While I'm always opting for "the checked best", types like you opt for "the best fit". The latter is usually much more successful both in life and chess. But I can't change myself.

4. Imagination: the ability to see phantoms.

5. don't worry, you couldn't offend me even if you tried, I'm quite thick skinned. :)

but yeah, I definitely do cut corners wherever I can. practicality over theory every time.

there's a joke about an engineer, a physicist and a mathematician changing a light bulb. without going into too much detail, the point in the joke is, that an engineer is content if the solution just works, the physicist is content to know how the solution works, but the mathematician needs to prove the solution exists to be content.

I'm definitely the engineer. :)

6. This means that this position can be judged in a glance without any necessity to see the move sequences before the minds eye and without being a burden for the short term memory.
In your initial position move the White King to a1 and move the pawn at h2 to h3. White to move.

What happens after 1. Nxd4?

7. Glenn,
isn't that beautyful? The only thing you have to check is if there is a viable duplo-move for the black knight. That's why the text stated:

2. ... Rxd7 It's hard to think of another move since there is no viable duplo-attack for the black knight.

In the position you describe there is a viable move for the black knight: attack the white king with Nxc2+

The only point of worrying for both sides are the duplo-moves. Those are the only ways to gain or lose wood by force. No duplo-moves: matter stays equal if you count it or not.

8. It is not just about double attacks with the knight a few moves into the combination. But, even if it were, one still has to calculate to that position and then calculate if there are useful double attacks with the knight from that position. Why not 2...Nxf3+ in your original position? One has to calculate that possibility and determine if it is "useful" or not. Exactly what you are saying, I think, one does not have to do.

Another variant from your original position: place the White Queen on g4 instead of f2. White to move. What happens after 1. Nxd4?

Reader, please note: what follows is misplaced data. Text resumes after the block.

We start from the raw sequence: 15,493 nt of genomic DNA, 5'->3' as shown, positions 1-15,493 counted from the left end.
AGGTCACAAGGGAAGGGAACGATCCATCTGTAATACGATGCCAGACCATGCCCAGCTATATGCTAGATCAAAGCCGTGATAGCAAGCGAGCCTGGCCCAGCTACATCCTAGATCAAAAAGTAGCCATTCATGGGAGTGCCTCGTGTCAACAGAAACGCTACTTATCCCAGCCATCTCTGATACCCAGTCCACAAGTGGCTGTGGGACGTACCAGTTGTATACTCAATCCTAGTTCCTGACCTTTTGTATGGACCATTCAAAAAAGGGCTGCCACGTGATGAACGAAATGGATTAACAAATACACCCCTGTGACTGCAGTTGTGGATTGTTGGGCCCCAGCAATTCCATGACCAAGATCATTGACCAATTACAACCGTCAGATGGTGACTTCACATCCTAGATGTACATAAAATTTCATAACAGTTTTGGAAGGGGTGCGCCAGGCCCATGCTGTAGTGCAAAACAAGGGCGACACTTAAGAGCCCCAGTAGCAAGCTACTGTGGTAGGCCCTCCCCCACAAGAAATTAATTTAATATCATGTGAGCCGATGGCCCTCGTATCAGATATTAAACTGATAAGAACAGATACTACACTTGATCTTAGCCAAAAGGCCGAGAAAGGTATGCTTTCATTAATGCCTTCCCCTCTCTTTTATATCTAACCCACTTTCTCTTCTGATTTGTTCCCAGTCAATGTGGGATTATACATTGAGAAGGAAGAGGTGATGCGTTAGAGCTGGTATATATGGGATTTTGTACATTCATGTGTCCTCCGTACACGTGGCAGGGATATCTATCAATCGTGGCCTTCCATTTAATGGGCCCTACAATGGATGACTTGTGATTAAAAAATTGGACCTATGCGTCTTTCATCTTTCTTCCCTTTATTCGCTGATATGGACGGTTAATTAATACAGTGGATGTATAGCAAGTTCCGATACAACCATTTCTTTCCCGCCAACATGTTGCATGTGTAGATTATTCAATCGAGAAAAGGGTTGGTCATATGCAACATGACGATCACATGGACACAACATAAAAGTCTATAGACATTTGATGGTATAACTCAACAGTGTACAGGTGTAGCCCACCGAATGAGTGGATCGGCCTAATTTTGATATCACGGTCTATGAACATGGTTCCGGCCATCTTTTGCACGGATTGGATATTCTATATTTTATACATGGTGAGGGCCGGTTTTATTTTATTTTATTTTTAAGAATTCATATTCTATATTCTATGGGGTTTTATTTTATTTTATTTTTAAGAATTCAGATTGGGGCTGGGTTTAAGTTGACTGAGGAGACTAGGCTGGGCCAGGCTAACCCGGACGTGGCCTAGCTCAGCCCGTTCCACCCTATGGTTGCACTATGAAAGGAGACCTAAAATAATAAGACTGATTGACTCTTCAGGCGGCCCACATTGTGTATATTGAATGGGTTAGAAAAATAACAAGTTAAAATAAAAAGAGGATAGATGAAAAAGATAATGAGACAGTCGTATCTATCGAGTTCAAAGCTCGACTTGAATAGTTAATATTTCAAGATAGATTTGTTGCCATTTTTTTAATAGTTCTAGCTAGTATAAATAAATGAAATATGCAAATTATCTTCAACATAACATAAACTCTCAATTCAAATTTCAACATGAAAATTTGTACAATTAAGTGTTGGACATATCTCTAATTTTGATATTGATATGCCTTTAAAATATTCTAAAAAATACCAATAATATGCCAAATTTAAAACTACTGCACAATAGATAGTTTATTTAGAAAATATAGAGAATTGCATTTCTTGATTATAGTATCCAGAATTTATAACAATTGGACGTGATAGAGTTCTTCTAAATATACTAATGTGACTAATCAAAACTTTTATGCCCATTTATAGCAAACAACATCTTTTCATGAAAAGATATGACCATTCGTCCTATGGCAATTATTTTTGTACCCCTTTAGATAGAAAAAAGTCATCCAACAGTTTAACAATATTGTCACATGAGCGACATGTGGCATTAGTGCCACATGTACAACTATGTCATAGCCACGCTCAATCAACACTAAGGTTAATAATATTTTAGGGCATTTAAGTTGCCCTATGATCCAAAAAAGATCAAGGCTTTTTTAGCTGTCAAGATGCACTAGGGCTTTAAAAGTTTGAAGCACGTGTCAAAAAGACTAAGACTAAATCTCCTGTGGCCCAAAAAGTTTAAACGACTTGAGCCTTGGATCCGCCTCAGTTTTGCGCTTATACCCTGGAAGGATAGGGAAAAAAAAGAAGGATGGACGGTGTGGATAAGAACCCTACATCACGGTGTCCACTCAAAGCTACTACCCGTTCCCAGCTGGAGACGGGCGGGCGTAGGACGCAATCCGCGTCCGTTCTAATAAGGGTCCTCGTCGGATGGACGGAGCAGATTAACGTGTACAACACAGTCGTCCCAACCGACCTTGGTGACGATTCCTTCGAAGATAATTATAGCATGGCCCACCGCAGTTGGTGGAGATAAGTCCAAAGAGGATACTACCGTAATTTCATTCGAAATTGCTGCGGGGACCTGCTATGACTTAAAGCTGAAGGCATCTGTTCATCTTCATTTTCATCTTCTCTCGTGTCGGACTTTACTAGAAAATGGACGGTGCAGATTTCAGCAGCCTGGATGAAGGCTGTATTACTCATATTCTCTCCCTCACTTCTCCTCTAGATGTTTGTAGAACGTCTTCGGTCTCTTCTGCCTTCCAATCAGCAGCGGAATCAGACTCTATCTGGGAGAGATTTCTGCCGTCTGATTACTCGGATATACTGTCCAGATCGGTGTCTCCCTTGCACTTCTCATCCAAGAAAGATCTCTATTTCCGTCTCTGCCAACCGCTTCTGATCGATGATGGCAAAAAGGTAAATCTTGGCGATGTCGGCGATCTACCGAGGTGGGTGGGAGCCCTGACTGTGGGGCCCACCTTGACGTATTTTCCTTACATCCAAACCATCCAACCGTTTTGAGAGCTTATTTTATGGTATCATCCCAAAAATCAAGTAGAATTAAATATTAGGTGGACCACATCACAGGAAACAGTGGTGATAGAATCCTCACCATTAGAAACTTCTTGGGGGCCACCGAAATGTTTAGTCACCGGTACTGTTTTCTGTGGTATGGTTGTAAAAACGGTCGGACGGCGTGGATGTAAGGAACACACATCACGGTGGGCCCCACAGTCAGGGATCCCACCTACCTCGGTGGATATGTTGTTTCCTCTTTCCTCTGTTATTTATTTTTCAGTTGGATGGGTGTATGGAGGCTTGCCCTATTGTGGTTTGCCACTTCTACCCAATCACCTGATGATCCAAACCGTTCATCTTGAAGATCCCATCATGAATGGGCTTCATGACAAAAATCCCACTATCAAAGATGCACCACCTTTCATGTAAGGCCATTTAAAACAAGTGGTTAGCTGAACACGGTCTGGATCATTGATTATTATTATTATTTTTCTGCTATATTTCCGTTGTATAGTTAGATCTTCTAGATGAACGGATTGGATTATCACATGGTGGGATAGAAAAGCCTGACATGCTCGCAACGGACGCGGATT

[Possibly 1.Nxd4 Qe5 2.Bxc6 bxc6 3.Qg3 Qxg3 4.hxg3 c5]

9. Glenn,
what point are you making with the quiz-questions?

10. what point are you making with the quiz-questions?
My point is that to evaluate the tactics in a given position one must evaluate the tactics in the given position. Shortcuts must be used with extreme caution. That subtle differences in the position make a significant impact on the usefulness of counting for the position.

My last example illustrates that in the original position the (accidental) fact that the Q was at f2 instead of g4 was an important characteristic of the position to make Nxd4 playable. Start with the Q at g4 instead and the "counting" aspects of the position stay the same (same number of attackers and defenders of d4) but the evaluation of Nxd4 changes quite a bit but for subtle reasons.

I believe that your statement:
This means that this position can be judged in a glance without any necessity to see the move sequences before the minds eye ... is, at best optimistic and possibly just incorrect.

Could we have predicted or expected the move via counting? If counting should not apply in this position or for this capture how can we know? What changes in the position by moving the Queen from f2 to g4 to alert us that in one position it works and in the other it does not?

Don't get me wrong -- there is some value in counting as a technique. But in the immortal words of Lewis McClary: Things that are different are not the same.

Tempo said: It was my hypothesis that a grandmaster solves this kind of positions without calculating. I believe that is actually not possible to solve this kind of position without calculating.